For this episode of Karger’s The Waiting Room Podcast on Colorectal Cancer Awareness Month in March, we spoke with Stephen Rowley. He is a colorectal cancer survivor, and currently serves as Patient Advisor at Digestive Cancers Europe. Stephen also helps to organize cancer rehabilitation services and founded the national Bowel Cancer Support Group UK. Furthermore, apart from having played a role in the development of the internet and internet security, he is an interdisciplinary scientist, active musician, visual artist and keen sailor.

In our interview we focus on the aspects of prevention and screening, stigmatization, and cancer rehabilitation regarding colorectal cancer.

This is the first part of our two-part special on colorectal cancer. The second part can be found here.

Note: The statements and opinions contained in this podcast are solely those of the speaker.

Podcast Interview

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Hello Steve, and welcome to the Waiting Room podcast. First of all, please tell us a bit about yourself and your patient journey in terms of colorectal cancer.

Well, yes, I was diagnosed when I was 60. In fact, I was diagnosed the week before I was 60, with colon cancer, and that was in 2015. It came out of the blue, didn’t know anybody with cancer, let alone colon cancer. And I didn’t know there was any problem in the family or anything like that. And I was diagnosed stage, well, after surgery they staged it, stage 3c. So that was quite extensive local spread in the lymph nodes and also in the blood vessels. And then I had chemotherapy, 12 cycles of FOLFOX, and then you’re left to get on with trying to work out how to live with that. So, I felt perfectly fit and well when I actually had the cancer. But after the treatment, you know, you’re pretty wrecked. And so, yes, so that was me.

But my brother Damon, I had at the time three brothers, and each of them then, they were in their fifties. And I said to each of them: “You know, get checked!”, and my brother Damon had symptoms, but it took two years to convince the doctor to refer him. And when they did, he was stage 4 and died within six months. So, there was a big issue there. The doctor wouldn’t refer him because he was too young. He was under 60, and 60 was the start of the screening age. So, it couldn’t be cancer, could it? That got me very interested in it. And since then I’ve discovered that we have a family propensity. There’s a genetic element to it, but we’re not Lynch syndrome, so there isn’t a test for it. But the wider family knows about it.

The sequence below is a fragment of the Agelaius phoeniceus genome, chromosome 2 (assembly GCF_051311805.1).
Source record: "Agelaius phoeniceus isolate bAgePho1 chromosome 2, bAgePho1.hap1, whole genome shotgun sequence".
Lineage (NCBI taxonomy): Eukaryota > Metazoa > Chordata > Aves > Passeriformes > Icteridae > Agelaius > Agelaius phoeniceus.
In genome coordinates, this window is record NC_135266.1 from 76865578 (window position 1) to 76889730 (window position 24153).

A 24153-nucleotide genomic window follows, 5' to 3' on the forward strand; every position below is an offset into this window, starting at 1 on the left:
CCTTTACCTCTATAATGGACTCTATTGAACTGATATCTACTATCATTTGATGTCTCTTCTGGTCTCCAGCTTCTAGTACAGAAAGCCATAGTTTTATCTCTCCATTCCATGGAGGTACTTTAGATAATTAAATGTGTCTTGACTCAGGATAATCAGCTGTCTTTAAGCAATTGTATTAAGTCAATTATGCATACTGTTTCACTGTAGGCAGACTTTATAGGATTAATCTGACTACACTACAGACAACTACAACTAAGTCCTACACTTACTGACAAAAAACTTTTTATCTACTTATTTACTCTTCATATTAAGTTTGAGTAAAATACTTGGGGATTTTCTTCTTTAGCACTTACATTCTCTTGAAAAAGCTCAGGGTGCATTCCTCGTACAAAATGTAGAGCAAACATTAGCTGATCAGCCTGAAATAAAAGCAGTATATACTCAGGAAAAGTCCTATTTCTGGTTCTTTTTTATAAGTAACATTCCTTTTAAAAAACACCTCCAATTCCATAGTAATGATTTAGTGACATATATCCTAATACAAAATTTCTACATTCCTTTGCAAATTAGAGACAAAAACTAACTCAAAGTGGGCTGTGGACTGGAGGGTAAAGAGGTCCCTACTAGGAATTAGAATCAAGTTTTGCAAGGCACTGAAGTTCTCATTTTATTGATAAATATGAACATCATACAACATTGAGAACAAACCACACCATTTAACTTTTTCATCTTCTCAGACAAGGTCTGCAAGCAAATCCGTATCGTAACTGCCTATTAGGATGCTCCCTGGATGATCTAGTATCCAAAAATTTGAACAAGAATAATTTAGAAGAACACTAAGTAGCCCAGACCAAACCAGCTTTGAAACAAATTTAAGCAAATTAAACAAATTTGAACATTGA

I had no idea my grandmother died of it, or her sister or my aunt, because that generation, those generations, they just didn’t talk about it, you know. They wouldn’t have talked about anything like that. We only found out by actually getting the death certificates, and there you get the detail. So, that’s how I ended up getting very involved in understanding it. Once I understood it, then I got more involved in the actual, various methods to help improve the situation.


Speaking of which, colorectal cancer is a topic that runs in my family too, or rather my wife’s family. So, it’s close to my heart. And you mentioned getting more involved. Could you please us tell us a bit more about your task as the patient advisor for Digestive Cancers Europe, for example?

Okay. So, I’m a member of the Patient Advisory Council, the PAC. We advise the Board of Digestive Cancers Europe, which is very patient-focused and campaigns really at all levels, but particularly at government levels, to improve the lot for people with colon cancer or to help prevent or to improve screening. DiCE, or Digestive Cancers Europe, does a lot of advocating on cancer at all levels and particularly government level to improve the lot for people affected by colon cancer. So, that’s encouraging countries to implement screening programs and to make sure people have the best kind of access to the treatments.

It’s a very broad scope that Digestive Cancers works on. And also, the organization is an interface between companies and patients. So, often we get requests coming in to, you know, looking for people who will be able to participate in drug trials and the like, design of trials, which I’ve been doing, and surveys. Yeah, all kinds of stuff. It’s a very broad remit. We get involved not just in advising the board, you know, we get involved in it in a lot of different ways. And there’s masterclasses that DiCE runs and also summits; an annual summit on screening, for instance.